The decision by three rabbinic judges at the Supreme Rabbinic Court in Jerusalem, headed by Rabbi Avraham Sherman, to annul conversions conducted since 1999 by Rabbi Haim Druckman and the conversion court system comes as no surprise. The threat of the revocation has been hovering for more than half a year now, ever since the Ashdod Regional Rabbinic Court revoked the conversion of a city resident, which served as an excuse for the sweeping revocation.
The harassment of converts who, at the end of an exhausting and sometimes even very humiliating process, were granted the conversion certificate they desired - which now seems to be worth less than the paper it is printed on - has become a predictable and familiar trick. This is especially the case ever since the establishment of the conversion court system in conjunction with the Prime Minister's Office. This time the rabbinic judges' gall is utterly intolerable.
In effect, the judges ratified the ruling by the Ashdod regional court, which, when it conducted divorce proceedings for a woman who had converted to Judaism 15 years ago, dared to snoop after her and discovered, it claims, that she does not observe religious strictures and never intended to observe them. This being the case, the three judges in Jerusalem, in the wake of the judges in Ashdod, ruled that the woman is not Jewish and therefore her marriage is not valid and her children from that marriage are not Jewish. They ruled that she will be registered as ineligible for marriage or eligible only under restricted circumstances.
Sephardic Chief Rabbi Shlomo Amar has harshly attacked this ruling and has argued that it is nothing but criticism of a single conversion. The rabbis of the Tzohar organization, who represent the humane and sane group in the Orthodox rabbinate, have raised an outcry, and their close associate, Rabbi Druckman himself, has called this a personal attack. The chairman of the National-Union-National Religious Party, MK Zevulun Orlev, even proposed on Sunday that the Rabbinic Court's authority in matters of conversion be revoked and left in the hands of the conversion court system. But all of these reactions are a storm in the teacup of the world of rabbinic law and do not concern the general public.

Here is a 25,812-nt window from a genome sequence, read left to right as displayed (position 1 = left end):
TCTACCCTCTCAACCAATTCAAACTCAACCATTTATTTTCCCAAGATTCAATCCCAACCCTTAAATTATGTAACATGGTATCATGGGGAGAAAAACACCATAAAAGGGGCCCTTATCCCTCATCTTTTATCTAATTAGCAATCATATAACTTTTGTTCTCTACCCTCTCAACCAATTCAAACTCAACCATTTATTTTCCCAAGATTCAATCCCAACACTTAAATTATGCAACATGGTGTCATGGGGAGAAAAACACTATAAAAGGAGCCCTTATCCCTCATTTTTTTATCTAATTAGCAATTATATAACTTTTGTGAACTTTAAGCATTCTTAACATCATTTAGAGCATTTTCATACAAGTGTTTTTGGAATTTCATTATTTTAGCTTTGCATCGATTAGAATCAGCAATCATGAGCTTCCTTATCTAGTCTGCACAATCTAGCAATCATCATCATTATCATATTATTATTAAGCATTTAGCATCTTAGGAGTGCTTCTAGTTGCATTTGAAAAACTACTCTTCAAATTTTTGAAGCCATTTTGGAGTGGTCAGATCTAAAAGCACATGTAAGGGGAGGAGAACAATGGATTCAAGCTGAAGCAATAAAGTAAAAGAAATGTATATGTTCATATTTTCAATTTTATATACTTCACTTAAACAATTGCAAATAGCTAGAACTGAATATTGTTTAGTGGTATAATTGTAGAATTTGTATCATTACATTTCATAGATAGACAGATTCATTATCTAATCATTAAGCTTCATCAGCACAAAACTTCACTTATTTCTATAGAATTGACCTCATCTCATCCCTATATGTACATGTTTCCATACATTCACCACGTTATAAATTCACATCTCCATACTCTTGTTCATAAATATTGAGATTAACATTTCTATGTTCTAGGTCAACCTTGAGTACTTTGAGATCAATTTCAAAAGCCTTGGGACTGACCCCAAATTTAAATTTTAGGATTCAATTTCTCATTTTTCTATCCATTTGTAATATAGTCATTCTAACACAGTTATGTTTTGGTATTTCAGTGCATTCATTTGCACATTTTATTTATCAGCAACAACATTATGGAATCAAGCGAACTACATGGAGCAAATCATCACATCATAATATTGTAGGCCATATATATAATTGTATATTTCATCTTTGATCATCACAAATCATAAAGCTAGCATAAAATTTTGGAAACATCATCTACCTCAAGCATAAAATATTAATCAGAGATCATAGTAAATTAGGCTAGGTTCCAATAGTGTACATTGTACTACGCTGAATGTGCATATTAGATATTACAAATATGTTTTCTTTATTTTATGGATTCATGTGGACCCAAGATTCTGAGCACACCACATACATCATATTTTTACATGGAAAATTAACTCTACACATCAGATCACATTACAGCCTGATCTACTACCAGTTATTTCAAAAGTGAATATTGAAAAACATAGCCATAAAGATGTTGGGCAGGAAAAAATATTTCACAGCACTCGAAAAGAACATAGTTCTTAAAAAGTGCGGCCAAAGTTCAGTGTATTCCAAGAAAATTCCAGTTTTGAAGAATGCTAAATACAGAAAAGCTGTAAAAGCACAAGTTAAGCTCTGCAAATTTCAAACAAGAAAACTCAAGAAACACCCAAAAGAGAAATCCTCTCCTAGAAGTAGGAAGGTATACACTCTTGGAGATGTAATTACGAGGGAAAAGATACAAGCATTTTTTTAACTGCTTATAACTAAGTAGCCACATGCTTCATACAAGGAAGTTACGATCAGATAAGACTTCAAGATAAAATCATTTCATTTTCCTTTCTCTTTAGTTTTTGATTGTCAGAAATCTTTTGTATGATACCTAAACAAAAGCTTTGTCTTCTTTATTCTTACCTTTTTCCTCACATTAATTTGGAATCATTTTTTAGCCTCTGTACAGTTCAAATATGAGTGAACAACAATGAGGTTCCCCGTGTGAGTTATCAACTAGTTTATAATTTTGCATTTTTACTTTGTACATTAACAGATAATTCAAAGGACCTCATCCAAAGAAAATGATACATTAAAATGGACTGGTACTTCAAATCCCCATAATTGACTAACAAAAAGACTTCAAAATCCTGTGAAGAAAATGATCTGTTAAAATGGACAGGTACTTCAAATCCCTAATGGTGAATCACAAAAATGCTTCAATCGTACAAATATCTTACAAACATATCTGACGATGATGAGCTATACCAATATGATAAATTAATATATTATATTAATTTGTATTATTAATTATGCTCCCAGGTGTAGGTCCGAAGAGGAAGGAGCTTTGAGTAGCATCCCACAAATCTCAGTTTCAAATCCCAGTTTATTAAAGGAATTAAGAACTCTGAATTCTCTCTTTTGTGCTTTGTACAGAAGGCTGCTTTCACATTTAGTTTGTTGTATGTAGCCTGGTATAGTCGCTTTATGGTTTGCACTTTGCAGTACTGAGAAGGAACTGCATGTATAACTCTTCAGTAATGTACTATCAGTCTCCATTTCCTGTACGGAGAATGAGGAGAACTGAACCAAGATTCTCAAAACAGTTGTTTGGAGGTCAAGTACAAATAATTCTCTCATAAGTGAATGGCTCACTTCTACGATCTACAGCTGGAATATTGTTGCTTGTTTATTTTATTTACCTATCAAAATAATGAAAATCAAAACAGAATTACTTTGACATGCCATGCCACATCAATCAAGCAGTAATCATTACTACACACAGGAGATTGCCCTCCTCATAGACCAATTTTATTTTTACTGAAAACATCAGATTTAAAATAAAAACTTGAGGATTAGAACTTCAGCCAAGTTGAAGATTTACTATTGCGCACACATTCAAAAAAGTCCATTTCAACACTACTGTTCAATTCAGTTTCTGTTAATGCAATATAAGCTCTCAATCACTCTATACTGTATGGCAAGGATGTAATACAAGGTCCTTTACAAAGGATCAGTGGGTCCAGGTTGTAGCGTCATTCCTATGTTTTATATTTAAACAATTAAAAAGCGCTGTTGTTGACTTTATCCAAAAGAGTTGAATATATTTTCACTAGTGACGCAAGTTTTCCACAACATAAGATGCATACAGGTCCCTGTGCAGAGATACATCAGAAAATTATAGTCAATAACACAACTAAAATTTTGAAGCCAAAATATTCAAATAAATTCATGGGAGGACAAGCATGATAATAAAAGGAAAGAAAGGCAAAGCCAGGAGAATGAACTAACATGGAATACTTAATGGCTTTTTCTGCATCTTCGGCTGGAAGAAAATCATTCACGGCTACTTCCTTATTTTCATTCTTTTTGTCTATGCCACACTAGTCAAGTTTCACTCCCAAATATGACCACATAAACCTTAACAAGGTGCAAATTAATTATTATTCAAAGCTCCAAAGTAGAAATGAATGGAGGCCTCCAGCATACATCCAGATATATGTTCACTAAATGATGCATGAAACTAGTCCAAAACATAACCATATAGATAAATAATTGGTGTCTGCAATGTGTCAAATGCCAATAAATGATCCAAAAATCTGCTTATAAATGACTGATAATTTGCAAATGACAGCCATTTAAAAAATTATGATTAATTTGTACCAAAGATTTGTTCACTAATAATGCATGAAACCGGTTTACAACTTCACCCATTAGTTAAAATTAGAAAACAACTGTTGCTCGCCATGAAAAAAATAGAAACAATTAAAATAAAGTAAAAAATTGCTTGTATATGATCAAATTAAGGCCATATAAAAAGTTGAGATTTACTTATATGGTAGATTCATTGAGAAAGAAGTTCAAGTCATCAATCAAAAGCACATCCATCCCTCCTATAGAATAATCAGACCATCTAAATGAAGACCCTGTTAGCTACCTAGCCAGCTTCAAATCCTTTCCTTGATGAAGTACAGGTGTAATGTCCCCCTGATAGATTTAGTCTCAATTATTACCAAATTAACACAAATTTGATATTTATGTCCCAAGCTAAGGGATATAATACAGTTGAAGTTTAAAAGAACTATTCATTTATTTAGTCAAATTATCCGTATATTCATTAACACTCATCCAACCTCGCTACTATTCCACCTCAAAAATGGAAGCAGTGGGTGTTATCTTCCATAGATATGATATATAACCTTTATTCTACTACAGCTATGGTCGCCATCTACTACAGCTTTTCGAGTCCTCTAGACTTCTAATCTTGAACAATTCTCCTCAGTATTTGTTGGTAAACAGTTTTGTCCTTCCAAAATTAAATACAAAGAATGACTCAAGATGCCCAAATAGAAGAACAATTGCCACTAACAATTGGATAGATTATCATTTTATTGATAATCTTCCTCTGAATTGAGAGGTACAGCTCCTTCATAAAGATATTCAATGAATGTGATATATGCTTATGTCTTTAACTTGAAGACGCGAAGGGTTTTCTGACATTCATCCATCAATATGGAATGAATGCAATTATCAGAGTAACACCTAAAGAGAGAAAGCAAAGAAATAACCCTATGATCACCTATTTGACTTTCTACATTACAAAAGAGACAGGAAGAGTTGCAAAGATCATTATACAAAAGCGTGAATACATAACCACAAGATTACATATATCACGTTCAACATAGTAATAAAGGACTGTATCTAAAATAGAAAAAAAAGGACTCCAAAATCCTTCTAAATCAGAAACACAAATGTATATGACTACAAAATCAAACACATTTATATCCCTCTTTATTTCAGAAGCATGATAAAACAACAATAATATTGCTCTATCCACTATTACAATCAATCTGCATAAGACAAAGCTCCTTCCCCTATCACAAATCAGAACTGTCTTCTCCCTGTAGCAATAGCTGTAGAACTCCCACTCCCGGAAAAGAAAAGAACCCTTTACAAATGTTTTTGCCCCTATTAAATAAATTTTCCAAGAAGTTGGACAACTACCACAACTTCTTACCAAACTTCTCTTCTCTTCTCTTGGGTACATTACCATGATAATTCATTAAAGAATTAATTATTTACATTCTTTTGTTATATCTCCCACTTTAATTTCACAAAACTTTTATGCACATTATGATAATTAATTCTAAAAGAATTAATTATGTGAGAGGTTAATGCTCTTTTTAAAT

In recent years, every candidate for conversion has had to become familiar with the corridors of Israel's rabbinic courts, as well as the complicated relations between the courts, Rabbi Druckman and his former deputy Rabbi Yosef Avior. Conversion candidates have had to become knowledgeable about the twists and turns of the various religious streams and the outlooks of the rival groups. They have had to accept the results of the power struggles within the conversion system itself.
The converts, for whom belonging to the Jewish people is so important that they are prepared to face unreasonable difficulties, have suffered all of this in silence. Their hardships are a mark of disgrace for the religious establishment, and more than that - for a state that allows it to run amok. No democratic country should treat its immigrants with such blatant ethnocentricity.
The affair of the annulment of the conversions strongly underlines the urgent need to separate religion from state and to restore civil sovereignty to the state system. Its first, significant step should be registering all citizens, regardless of religion, as being of "Israeli" nationality in their identity cards. On the eve of Israel's 60th Independence Day, the time has come to return to the values of the Declaration of Independence and liberate ourselves from the destructive bonds of religious coercion.
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